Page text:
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The first game that Lewis ever played was "Horace Goes Skiing" on the ZX Spectrum. Yes, he's that old.

Review: Little Inferno

Little Inferno launched alongside the Wii U, but I only picked it up recently in a sale – and what a fantastic little game it is. It’s the sort of thing I imagine Tim Burton would make if he ever turned his attention from films to video games.

Little Inferno

Conceptually, it’s defiantly odd. You’re presented with a fireplace – the Little Inferno Entertainment System – and you can order all sorts of bizarre things to throw into it and burn. Burning things gives you money – hey, why not? – which you then use to buy more things to throw into the flames.

The thing that glues it all together is the intensely weird narrative, which involves the unsettling Tomorrow Corporation, a weatherman in a balloon, and the exceedingly creepy girl next door who sends you more and more bizarre messages. Very little is revealed about the background of the game world or why you’re sat there throwing things into a fire (along with everyone else in the world, it seems), which is all for the good – it’s left to your imagination to paint in the blanks.

The things you’re given to burn are wonderfully strange. They include a ‘sleeping idol’ that emits a baleful, low-pitched drone when you burn it; a clutch of spider eggs; a blowfish; menopause pills; and even the moon, which has its own gravitational field. It’s all very weird.

There are plenty of digs at consumer culture here, along with some knowing nods about the addictiveness of video games (“I just can’t stop staring into the fire…”), but for the most part it’s willfully obtuse, which is fine by me. Little Inferno is very short, but it’s also highly entertaining and pretty much unique – and most definitely worth seeking out if you’re a Wii U owner.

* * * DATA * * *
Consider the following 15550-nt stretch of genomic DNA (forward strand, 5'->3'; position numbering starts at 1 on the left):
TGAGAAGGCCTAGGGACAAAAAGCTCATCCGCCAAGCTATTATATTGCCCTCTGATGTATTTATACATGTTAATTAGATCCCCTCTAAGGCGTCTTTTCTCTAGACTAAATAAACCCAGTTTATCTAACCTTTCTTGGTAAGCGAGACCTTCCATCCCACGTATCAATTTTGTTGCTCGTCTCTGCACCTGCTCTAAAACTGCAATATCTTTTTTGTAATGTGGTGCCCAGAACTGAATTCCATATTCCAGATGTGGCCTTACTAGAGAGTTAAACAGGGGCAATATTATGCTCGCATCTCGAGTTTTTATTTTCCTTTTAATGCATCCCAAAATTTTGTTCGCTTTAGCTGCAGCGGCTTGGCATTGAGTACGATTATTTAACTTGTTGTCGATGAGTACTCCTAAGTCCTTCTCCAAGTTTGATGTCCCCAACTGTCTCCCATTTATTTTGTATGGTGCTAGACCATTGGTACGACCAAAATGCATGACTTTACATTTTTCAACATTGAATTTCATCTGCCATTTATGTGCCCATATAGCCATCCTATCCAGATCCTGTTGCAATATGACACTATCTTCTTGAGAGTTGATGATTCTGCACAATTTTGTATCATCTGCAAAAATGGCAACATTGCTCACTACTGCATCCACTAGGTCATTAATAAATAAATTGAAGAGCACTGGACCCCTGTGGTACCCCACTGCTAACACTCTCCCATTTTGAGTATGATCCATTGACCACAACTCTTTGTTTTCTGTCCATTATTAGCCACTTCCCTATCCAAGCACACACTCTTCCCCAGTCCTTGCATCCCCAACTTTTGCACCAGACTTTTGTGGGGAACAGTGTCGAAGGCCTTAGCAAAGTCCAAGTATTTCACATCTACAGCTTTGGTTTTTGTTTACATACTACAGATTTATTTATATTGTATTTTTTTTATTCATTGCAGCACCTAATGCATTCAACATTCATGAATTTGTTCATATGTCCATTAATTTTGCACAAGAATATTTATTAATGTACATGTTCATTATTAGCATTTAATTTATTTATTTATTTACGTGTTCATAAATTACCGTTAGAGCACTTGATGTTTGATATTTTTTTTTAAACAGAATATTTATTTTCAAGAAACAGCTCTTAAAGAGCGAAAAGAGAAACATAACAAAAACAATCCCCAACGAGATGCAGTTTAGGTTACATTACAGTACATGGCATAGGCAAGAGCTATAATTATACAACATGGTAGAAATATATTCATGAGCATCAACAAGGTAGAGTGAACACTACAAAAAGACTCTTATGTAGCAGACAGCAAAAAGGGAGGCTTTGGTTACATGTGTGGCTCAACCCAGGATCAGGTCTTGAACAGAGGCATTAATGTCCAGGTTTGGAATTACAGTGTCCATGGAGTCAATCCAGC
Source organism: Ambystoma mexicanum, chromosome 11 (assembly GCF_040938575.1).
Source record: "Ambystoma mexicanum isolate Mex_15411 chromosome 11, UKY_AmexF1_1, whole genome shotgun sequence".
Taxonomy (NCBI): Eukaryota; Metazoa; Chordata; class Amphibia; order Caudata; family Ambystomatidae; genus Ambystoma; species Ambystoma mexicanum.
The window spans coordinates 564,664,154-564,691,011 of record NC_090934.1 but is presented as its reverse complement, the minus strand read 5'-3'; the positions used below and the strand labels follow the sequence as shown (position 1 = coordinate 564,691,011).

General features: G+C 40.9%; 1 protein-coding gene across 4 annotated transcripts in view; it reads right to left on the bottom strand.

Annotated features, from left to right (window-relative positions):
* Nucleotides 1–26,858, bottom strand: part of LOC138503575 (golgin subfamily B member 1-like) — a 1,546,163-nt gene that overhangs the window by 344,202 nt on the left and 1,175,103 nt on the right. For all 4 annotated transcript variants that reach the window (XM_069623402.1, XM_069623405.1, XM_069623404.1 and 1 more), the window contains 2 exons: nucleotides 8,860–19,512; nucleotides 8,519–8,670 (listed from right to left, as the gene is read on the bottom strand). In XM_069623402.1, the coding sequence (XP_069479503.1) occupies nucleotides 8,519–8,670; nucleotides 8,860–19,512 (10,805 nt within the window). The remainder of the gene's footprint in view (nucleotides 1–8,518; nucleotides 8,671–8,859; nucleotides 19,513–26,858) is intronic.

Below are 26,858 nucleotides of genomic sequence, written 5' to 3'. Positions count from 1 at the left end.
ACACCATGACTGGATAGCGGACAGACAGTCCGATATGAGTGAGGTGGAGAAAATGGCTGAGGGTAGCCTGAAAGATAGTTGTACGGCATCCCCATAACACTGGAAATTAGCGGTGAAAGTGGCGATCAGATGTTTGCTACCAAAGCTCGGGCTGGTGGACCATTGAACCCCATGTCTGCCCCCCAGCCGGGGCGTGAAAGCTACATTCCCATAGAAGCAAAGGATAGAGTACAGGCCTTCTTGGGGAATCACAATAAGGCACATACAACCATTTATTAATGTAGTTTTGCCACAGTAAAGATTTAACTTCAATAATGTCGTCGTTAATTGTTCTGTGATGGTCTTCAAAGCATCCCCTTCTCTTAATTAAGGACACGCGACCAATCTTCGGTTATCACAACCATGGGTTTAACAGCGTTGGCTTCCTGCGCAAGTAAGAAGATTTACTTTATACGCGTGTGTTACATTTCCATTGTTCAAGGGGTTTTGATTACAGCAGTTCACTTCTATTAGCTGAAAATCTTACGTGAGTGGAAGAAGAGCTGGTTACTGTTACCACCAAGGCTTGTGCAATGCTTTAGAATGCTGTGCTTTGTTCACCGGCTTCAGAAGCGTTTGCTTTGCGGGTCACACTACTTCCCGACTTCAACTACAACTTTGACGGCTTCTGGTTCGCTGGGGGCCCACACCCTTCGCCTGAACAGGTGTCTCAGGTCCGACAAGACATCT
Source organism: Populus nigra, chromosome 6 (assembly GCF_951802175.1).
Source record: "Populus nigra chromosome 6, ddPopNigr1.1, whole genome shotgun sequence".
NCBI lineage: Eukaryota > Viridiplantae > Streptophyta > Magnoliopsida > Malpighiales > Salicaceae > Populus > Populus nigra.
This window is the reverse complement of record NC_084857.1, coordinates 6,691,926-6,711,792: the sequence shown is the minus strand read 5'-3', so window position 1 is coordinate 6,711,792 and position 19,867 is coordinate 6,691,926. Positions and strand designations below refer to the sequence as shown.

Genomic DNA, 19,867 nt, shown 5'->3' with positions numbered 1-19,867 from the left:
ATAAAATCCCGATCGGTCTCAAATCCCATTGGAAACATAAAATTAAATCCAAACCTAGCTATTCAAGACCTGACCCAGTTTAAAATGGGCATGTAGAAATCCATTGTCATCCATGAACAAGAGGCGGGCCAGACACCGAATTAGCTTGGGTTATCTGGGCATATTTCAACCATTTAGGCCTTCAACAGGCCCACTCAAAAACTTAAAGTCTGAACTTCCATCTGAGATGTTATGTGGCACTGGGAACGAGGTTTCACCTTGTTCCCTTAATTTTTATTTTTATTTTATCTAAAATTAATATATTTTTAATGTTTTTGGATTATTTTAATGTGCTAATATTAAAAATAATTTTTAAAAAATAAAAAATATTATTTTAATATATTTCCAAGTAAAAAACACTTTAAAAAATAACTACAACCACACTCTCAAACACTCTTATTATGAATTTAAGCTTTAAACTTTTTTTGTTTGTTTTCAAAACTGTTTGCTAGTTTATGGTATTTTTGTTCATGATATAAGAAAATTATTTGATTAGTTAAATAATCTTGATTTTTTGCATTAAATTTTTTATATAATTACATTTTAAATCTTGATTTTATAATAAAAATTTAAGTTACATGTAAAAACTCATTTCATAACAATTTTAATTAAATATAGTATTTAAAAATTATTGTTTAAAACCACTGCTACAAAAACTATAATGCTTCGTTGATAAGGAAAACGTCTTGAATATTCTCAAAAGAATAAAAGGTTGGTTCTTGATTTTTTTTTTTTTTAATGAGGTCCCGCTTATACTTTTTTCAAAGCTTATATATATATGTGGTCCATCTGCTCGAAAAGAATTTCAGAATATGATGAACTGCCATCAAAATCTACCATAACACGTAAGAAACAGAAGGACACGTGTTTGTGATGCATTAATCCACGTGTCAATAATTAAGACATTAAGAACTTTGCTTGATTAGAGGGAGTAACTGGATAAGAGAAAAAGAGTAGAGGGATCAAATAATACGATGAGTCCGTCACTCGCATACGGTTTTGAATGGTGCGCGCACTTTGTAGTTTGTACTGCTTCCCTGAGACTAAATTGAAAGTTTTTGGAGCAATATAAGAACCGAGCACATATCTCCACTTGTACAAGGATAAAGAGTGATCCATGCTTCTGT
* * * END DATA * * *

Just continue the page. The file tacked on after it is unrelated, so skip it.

Little Inferno screenshot

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Day one patches: now it’s just getting silly

I just read on Eurogamer that Borderlands: The Handsome Collection is getting a 16 GB day one patch on Xbox One.

16 GB.

That’s actually bigger than the hard drive on my Xbox 360 (that’s right, I never upgraded, and somehow I’ve managed to make it this far through judicious deleting and a reliance on physical media).


It’s not much better on PS4, where the day one patch is 8.3 GB. But the astonishing thing is that this game isn’t a brand-new entry in a mega franchise that the publishers are desperately pushing to get out for Christmas. It’s a re-release of Borderlands 2 and Borderlands: The Pre-Sequel, the latter of which came out first in October 2014. So why couldn’t this 16 GB of data be included on the game disc?

The publishers say that the main reason is that it’s to include the Claptastic Voyage DLC, which came out too recently to be included on the disc. But they also say that the patch addresses “various bugs” and they “strongly recommend” that all players download it.

So why not just delay the game by a week or two, giving the devs time to add this “essential” patch to the game itself, rather than force players to sit through a lengthy download process when they attempt to play the game? 16 GB will easily take a couple of hours to download for most people, and could even take all night for some people with slow internet connections. And let’s not forget those unlucky few who have download limits on their internet supply, for whom this patch could end up costing a pretty penny.

Why inflict this annoyance on your customers? Is it so important to meet the Easter deadline? Or is the reason more coldly financial – was this game rushed out to be released before the end of the tax year in April, and therefore bolster the publisher’s profit margin for 2014/15?

There’s been a worrying trend for bigger and bigger day one patches recently. Patches are a boon in terms of providing the ability to fix bugs that creep through to the finished version, but increasingly they’re used as an excuse to release games in an unfinished state. And in the case of Borderlands: The Handsome Collection, we’re not even talking about a new game.

I’m tired of waiting for an enormous patch to download whenever I play a new game – it’s time that publishers started thinking of their customers more than their profit margins.


Filed under Opinions and Hearsay

Review: Weapon Shop de Omasse

TM_3DSDS_WeaponShopDeOmasseI picked up Weapon Shop de Omasse for a pittance in a Nintendo eShop sale a few months back, and I’ve dipped into it a few times over the past few months. It’s the perfect example of a game with a winning idea that’s let down by poor execution.

The set up is that you’re an apprentice in a fantasy weapon shop, and it’s your job to supply would-be adventurers with the right swords, axes and cudgels for the job. You forge the weapons through a rhythm-action mini game, and the more accurately you time your hits, the more powerful the weapon, and thus the greater the chance that your customers will be successful in their quests.